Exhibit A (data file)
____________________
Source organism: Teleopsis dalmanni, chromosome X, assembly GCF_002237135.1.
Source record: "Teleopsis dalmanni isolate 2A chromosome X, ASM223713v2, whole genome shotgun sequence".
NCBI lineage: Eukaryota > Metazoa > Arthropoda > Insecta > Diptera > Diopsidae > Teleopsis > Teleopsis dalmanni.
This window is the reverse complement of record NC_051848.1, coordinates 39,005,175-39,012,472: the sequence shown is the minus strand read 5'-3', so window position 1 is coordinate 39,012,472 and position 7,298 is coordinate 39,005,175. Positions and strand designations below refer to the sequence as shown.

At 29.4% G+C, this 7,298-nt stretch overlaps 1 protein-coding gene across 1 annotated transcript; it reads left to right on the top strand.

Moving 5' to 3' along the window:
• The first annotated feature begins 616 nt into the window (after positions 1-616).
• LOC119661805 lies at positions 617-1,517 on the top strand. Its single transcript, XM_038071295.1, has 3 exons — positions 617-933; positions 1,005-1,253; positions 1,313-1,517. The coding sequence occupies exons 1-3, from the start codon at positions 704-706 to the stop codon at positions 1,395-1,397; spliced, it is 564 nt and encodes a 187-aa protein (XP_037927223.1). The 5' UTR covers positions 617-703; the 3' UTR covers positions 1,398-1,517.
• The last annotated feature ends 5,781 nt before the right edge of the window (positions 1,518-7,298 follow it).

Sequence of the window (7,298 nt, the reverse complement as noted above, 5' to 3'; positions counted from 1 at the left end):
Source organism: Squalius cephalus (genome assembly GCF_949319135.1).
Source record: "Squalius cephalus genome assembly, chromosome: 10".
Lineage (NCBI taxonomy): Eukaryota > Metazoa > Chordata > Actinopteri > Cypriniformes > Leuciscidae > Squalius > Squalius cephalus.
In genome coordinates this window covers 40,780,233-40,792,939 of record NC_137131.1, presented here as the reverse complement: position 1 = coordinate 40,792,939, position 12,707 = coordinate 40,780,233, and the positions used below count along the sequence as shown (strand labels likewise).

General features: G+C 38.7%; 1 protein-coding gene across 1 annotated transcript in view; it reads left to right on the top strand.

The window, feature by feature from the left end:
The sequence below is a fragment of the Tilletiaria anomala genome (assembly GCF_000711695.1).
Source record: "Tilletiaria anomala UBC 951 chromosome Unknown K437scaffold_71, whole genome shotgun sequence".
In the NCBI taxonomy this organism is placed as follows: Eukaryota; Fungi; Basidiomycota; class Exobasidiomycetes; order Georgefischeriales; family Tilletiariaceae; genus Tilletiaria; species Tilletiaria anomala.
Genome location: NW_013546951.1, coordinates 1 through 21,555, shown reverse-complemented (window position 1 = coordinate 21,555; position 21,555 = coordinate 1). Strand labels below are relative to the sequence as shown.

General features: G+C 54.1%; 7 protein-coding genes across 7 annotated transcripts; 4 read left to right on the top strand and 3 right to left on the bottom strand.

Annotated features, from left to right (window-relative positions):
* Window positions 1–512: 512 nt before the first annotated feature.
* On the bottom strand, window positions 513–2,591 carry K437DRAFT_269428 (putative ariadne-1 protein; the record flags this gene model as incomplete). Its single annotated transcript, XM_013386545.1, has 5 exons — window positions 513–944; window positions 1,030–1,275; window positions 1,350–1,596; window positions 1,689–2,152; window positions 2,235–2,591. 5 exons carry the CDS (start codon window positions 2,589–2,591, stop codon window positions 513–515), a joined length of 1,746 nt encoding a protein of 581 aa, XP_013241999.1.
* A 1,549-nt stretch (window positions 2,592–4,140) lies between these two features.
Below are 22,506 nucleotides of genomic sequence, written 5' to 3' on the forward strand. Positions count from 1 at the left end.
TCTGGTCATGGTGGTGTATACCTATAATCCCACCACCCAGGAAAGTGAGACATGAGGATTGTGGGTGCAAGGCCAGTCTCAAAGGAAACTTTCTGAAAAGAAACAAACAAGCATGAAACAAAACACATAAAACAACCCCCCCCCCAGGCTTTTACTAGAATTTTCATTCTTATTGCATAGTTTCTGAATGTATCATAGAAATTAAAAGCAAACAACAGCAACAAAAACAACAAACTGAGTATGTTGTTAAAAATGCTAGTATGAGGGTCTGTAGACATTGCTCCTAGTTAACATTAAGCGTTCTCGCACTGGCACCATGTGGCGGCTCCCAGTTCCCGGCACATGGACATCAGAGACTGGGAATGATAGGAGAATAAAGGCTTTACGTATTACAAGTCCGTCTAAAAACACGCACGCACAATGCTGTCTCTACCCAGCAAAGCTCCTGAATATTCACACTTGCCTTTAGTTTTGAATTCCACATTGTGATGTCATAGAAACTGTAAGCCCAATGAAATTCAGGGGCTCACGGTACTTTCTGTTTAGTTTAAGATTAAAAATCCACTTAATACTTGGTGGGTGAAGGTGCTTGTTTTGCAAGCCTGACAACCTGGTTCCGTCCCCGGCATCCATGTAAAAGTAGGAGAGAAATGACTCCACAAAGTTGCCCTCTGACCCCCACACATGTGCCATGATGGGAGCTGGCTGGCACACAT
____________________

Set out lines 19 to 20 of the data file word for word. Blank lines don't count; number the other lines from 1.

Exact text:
In the NCBI taxonomy this organism is placed as follows: Eukaryota; Fungi; Basidiomycota; class Exobasidiomycetes; order Georgefischeriales; family Tilletiariaceae; genus Tilletiaria; species Tilletiaria anomala.
Genome location: NW_013546951.1, coordinates 1 through 21,555, shown reverse-complemented (window position 1 = coordinate 21,555; position 21,555 = coordinate 1). Strand labels below are relative to the sequence as shown.